Henryk Berlewi’s “The Arts Abroad” (1922-23)

Translated from the Polish by Wanda Kemp-Welch.  From Between

Two Worlds: A Sourcebook of Central European Avant-Gardes,

1910-1930.  (The MIT Press.  Cambridge, MA: 2002).

• • •

Purism, Suprematism, and Constructivism are gaining an ever more international and cosmopolitan character.  Constructivism is divided into several groups each of which — in spite of its affinity with other groups — has some distinct character.  There is, for instance, Russian as well as Hungarian, German, and Dutch Constructivism.  The most important and most consistent in its radicalism is the Dutch De Stijl group.  Whereas elsewhere Constructivism is a theory detached from life, at best illustrated with more or less interesting experiments, in Holland it has been partly applied in practice.  Some excellent buildings of unheard of simplicity that have spread over various towns are the evidence of this.  The periodical De Stijl, which represents the group, has been published for the past five years; its editor is Theo van Doesburg, the author of many theoretical works on new art.  Close in character to De Stijl is one German group that has recently been developing its activity in Berlin through its periodical G [elementare Gestaltung]. Members: Hans Richter, Werner Graff, Mies van der Rohe, El Lissitzky.  The dominant subject in it is architecture, its main protagonist being Mies van der Rohe, a Dutchman, well known for his monumental designs in reinforced concrete, distinguished by their audacity and simplicity in resolving the construction [of buildings].  The periodical lacks any characteristic German qualities, such as pomposity, sentimentality, and romanticism.  It treats things straightforwardly and concretely.  From amongst the flood of periodicals devoted to art in Germany, presenting the whole spectrum of the blasé aesthetics {Kunstgewerbe], only G breathes life.

In Weimar, this abode of Goethes and Schillers, a new breath of wind has succeeded in clearing the air.  The first academy of new art is there: the Bauhaus.  As a result of [473] constant pressure and agitation from the De Stijl group, which carried out its actions in Weimar for some time, the Bauhaus has managed to somewhat emancipate itself from the yoke of Munich bourgeois ornamentalism, and has come closer to the tasks of technology and industry.  The patrons of this institution: Klee, Kandinsky and other Expressionist artists are slowly being forced to cede their positions to new people, such as Moholy-Nagy (the Hungarian Constructivist).  Thanks to the low value of German currency in recent years the mainstream of new art movements has concentrated in Germany.  The artists from Russia, Hungary, Japan, Holland, Italy, America, Sweden…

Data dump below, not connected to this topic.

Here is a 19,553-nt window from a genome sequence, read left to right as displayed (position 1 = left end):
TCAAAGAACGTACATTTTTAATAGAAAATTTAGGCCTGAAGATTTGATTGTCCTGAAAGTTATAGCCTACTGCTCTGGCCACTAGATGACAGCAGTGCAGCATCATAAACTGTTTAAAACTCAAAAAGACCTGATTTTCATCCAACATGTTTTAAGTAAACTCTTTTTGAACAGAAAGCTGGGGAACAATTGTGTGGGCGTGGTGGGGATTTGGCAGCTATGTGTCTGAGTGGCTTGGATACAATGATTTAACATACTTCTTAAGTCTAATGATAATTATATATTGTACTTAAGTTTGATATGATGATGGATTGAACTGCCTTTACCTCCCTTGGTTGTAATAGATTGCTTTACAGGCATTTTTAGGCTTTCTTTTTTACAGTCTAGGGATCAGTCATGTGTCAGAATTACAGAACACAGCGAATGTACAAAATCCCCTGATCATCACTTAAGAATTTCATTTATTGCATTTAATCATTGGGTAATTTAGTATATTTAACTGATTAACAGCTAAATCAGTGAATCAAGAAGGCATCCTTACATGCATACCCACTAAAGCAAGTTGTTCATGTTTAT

Here is a brief summary of the main events in Berlin and Düsseldorf in the years 1922 and 1923:

1} The ideology of Der Sturm goes bankrupt.

2) Lissitzky and Ehrenburg publish Veshch [-Gegenstand-Objet]

3) Exhibition of new Russian art.

4) Eggeling shows his film + Eggeling contra Richter at the exhibition of Novembergruppe.

5) Partying together in the Berlin amusement grounds.

6) The International Congress of Progressive Artists in Düsseldorf, including representatives of all five parts of the world + their break up and the Constructivists’ declaration + dance of Raoul Hausmann at the reception.

All sorts of uncertain news comes from Russia.  Some pioneers of new art, developing their theories consistently, have gradually arrived at the complete negation of art as such, in other words, they have murdered art in the name of this art {smert’ isskustva], while others have completely moved away from Marxism to the Right and are now preoccupied with theosophy (sic!).  At any rate, the qualities which the artistic revolution in Russia has brought about (Tatlin, Malevich), though they cannot yet be properly evaluated from the point of view of their practicality, have great theoretical significance.

In Paris there is some consternation on account of the influx of foreigners.  The philistine bliss has been somewhat disturbed by artists.  The managers of the Salon des Independants went as far in their chauvinism as to decide to separate foreign artists from the native Frenchmen in the exhibition.  Apparently, Lhothe and Léger came out against this.  On the whole, Paris has lately become a center of the most refined conservatism: Ingres, Renoir, Derain [are a case in point].  Only Ozenfant and Jeanneret (the founders of Purism) propagate l’esprit nouveau in the columns of their L’Esprit Nouveau. They devote a great deal of space to modern technology and architecture.

[Originally “Plastyka za granica,” unpublished manuscript (1922-23)]

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~ by Ross Wolfe on October 23, 2010.

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